SELECT 0 AS [IsWatchDogError]




The zip file below contains two SQL scripts: one to create a sample database with the above stored procedures and one to populate the sample database with 10,000 sample records. 

I am very grateful to Red-Gate software for their excellent SQL Data Generator tool which enabled me to create these sample records in no time at all.






Wednesday, May 16, 2012 #

When installing SQL Server 2008 R2 (Developer, Standard, or Enterprise) within a Virtual PC you may suffer the following problem:

“The following error has occurred:  The installer has encountered an unexpected error installing this package. This may indicate a problem with this package. The error code is 2337.”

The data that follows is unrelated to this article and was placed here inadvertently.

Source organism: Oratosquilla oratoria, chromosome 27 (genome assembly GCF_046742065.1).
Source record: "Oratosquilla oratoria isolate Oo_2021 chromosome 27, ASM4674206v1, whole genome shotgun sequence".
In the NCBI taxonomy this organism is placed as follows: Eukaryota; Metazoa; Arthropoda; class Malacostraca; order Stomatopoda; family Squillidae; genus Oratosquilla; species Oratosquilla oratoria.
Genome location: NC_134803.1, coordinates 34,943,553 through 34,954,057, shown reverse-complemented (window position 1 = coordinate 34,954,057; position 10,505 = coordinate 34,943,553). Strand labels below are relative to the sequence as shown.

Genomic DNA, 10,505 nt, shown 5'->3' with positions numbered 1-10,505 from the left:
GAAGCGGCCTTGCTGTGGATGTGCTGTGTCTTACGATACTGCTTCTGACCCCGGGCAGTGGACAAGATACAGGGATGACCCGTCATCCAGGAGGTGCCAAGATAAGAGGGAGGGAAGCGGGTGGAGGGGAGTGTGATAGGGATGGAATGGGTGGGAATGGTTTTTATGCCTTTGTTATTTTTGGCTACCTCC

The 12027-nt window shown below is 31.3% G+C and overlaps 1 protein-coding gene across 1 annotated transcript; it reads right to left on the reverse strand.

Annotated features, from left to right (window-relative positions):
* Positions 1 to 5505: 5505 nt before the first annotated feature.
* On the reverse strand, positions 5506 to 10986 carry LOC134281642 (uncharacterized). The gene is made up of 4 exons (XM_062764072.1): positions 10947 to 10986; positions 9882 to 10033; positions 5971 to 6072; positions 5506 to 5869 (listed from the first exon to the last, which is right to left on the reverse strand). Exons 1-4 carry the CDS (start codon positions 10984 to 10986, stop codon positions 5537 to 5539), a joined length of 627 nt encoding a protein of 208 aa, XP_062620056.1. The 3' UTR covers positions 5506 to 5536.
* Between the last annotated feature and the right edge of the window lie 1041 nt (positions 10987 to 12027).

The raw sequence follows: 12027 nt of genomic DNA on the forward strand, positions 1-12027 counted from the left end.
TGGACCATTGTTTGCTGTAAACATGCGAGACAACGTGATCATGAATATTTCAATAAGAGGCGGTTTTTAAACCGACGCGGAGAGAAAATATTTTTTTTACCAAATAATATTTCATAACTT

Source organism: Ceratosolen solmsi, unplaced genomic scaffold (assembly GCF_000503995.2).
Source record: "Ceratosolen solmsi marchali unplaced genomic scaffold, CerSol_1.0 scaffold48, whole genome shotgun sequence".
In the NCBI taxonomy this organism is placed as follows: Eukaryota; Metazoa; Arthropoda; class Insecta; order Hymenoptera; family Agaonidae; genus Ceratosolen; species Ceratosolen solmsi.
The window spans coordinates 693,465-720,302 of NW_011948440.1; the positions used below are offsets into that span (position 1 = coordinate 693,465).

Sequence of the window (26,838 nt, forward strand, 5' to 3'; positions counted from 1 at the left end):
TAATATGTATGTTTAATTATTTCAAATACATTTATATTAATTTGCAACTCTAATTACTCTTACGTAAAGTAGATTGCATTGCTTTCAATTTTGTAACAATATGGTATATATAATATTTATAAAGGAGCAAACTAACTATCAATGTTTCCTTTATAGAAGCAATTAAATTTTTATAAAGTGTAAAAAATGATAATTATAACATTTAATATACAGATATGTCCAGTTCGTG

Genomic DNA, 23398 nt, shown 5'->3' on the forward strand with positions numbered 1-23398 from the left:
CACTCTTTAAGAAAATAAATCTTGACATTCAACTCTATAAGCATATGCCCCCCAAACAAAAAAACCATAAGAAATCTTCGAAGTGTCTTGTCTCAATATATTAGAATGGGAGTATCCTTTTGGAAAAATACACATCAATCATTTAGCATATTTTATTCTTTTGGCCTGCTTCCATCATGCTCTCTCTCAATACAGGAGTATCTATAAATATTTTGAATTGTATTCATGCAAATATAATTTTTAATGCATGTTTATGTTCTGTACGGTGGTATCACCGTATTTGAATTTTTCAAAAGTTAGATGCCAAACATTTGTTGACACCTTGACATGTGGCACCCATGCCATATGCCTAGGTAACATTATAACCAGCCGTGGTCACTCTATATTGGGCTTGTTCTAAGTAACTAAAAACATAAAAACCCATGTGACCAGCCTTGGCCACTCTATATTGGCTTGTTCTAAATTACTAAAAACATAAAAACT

The error occurs in the following package: sql_engine_core_shared

It turns out that this problem is with the DVD/ISO Mounting Feature in Windows Virtual PC.  To workaround the problem you need to expand the ISO with WinRAR – not WinZip and not by copying the contents of the mounted ISO to the VPC’s hard drive.  You need to use WinRAR to extract the ISO; extracting the contents of the ISO with anything else just won’t solve the problem.

Microsoft have acknowledged the problem here:


WinRAR can be found here:


Wednesday, May 9, 2012 #

When you try to add a BTAHL7 Common Project, e.g. BTAHL7V2XCommon, to your Visual Studio 2010 solution you may encounter the following error:

“Object reference not set to an instance of an object”